In Ameriea young people look enthusiasti­

cally and confidently to the future because this country affords them an opportunity to think and to plan.


can set goals of their own choosing and move on constantly toward happier, richer, and better ways of living.

A person

sets goals out of his desire to move forward, to grow and progress in the affairs of life.

But how can he set goals

without adequate knowledge of himself, the world, and all of the possibilities that confront him?

It is the classroom

54 teacher who through example and understanding challenges the student to meet the problems*of today in order to realize the hopes of tomorrow. XII.


Always there is the problem of a vocation.

In class

the major fields that are related to biology should be discussed.

The importance of biology to daily living

should be stressed.

The students should be aware of the

various occupations related to the field of biology, and they should know why it is one of the major sciences taught in high school. Biology is a broad science affecting the work of a great many people.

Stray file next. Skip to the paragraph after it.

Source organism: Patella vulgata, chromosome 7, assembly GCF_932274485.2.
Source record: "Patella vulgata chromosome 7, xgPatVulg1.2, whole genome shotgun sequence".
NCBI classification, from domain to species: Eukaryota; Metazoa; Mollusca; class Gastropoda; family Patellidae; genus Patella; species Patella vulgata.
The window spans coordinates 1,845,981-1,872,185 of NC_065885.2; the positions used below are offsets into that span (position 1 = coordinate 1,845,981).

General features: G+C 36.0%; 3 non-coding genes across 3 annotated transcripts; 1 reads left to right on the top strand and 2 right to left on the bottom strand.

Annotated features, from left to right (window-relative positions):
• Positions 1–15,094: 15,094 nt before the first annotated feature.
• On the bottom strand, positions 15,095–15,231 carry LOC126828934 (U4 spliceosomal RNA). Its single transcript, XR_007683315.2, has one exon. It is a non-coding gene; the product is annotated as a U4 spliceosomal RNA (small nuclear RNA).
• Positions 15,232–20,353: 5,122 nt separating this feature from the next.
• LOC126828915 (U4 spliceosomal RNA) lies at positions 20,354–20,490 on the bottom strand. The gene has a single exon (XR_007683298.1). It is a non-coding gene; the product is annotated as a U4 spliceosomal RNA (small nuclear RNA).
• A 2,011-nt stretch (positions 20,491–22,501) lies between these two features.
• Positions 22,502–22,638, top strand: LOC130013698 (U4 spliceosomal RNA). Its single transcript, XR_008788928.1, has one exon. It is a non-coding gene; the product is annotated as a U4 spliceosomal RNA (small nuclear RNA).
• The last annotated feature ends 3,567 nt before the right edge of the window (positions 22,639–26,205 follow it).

It has a place in agriculture, forestry,

health, and many other fields.

Many of these fields require

college or technical training.

Choosing a life work is an

important procedure- one that calls for critical thinking. Every classroom teacher should be aware of the opportunities in his teaching field and be able to help the students explore the many possibilities.

Only after a comprehensive

study of himself and promising fields is a student able to choose his life work. To choose a vocation, a person must find out what he is best fitted to do, or what he can become trained to do.

55 He must consider his abilities and interests, and certainly he must consider his limitation.

The first step is to make

a choice, and the second is to prepare.

There is no end to

vocational guidance possibilities. According to the principles adopted by the National Vocational Guidance Association in 1921, revised in 1924, in 1930, and again in 1937: Vocational guidance is the process of assisting the individual to choose an occupation, prepare for, enter upon and progress in it. It is concerned primarily with helping individuals make decisions and choices involved in planning a future and building a career— decisions and choices necessary in effecting satisfactory vocational adjustment.23 In discussing vocational guidance it is necessary to recognize two sets of differences.

On the one hand are